Nation Avoided Holiday Tripledemic, But Coronavirus Still Threatens
Jan. 8, 2023 – It appears the U.S. avoided the much-feared holiday “tripledemic” of respiratory illnesses. Heading into December, two viruses from the triple threat – influenza and respiratory syncytial virus – were on steep upward trends that had health officials and medical providers sounding alarms.
Data now shows that flu and RSV appear to have peaked prior to the holidays.
“In a couple of areas we are seeing activity increase or plateau, but in most areas, it’s been declining,” Shikha Garg, MD, a medical epidemiologist at the CDC, told NPR.
RSV case numbers have dropped steadily since topping charts in mid-November. The virus, which is particularly dangerous for infants and young children, is still circulating at higher levels compared to recent years, CDC data shows.
Flu activity has declined steadily since the beginning of December, when 25% of flu tests were positive for the virus and nearly 26,000 people were being hospitalized weekly. The most recent flu data shows 15% of tests administered are positive for flu, and hospitalizations are down to 19,000 per week.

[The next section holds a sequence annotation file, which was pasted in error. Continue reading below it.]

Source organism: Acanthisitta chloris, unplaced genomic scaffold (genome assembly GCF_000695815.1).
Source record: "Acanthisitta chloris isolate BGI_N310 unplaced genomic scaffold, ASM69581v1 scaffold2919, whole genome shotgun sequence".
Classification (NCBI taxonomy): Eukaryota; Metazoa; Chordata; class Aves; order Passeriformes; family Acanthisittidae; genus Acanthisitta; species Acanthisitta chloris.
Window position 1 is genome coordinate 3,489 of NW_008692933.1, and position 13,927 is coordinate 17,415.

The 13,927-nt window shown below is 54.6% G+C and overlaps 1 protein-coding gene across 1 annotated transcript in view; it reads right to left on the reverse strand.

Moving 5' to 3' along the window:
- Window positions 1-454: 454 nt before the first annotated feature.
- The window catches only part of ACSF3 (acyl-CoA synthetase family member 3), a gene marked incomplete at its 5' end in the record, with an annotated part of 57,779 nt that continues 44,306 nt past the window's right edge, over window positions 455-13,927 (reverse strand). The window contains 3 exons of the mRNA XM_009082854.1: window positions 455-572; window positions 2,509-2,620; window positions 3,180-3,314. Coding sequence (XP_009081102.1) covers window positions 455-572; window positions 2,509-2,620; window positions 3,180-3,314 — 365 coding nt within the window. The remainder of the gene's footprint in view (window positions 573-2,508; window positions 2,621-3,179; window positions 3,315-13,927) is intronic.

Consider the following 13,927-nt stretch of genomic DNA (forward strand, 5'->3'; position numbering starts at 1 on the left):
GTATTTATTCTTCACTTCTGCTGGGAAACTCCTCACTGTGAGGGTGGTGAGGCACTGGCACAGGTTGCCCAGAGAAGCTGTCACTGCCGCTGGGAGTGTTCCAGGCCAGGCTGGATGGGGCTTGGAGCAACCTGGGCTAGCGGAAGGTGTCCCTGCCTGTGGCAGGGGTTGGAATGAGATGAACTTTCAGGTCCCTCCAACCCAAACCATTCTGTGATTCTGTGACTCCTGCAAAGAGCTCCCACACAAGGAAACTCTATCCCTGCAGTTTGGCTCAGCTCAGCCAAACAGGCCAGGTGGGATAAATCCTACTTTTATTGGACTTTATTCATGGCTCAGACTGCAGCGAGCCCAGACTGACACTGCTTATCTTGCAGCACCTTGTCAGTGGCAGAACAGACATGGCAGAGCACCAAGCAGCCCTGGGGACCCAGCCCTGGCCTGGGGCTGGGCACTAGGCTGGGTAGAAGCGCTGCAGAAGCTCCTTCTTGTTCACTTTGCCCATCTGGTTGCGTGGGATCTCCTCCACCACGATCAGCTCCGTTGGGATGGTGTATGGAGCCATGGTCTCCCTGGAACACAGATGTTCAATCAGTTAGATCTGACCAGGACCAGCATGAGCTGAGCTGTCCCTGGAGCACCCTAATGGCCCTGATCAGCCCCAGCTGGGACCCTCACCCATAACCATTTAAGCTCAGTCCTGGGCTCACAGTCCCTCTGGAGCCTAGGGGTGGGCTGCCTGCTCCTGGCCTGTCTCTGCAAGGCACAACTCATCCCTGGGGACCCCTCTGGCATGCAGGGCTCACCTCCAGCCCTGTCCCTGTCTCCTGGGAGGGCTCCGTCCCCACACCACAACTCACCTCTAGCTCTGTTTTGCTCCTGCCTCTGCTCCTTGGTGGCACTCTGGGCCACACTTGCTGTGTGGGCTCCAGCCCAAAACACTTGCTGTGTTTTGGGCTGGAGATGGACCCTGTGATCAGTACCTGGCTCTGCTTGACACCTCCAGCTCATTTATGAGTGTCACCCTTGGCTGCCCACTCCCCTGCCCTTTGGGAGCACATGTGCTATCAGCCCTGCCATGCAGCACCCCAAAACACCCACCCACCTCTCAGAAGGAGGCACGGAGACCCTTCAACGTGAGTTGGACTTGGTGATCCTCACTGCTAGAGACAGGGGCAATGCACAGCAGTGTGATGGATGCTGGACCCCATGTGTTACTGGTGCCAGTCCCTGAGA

Flu activity remains strong, with 11 states pus New York City still landing in the CDC’s highest reporting category for the number of people visiting outpatient clinics due to a fever plus a cough or sore throat. The states are California, Colorado, Maine, Massachusetts, Mississippi, Nebraska, New Mexico, New York, Rhode Island, South Carolina, and Texas.
The remaining member of the tripledemic club is COVID-19, and its numbers are trending upward. Hospitalizations have reached a daily average of 47,417, which is the highest since last March, The New York Times reported. Test positivity is at 16%, which is an increase of 21% over the past two weeks.
Federal officials report that levels of coronavirus in wastewater, which helps show how widespread the virus is, have tripled or quadrupled, NPR reported.
“We’re seeing sustained increases of COVID infections across the nation,” Ashish Jha, MD, the White House’s top COVID-19 official, told NPR. “So COVID is the thing that concerns us most as we look at the days and weeks ahead.”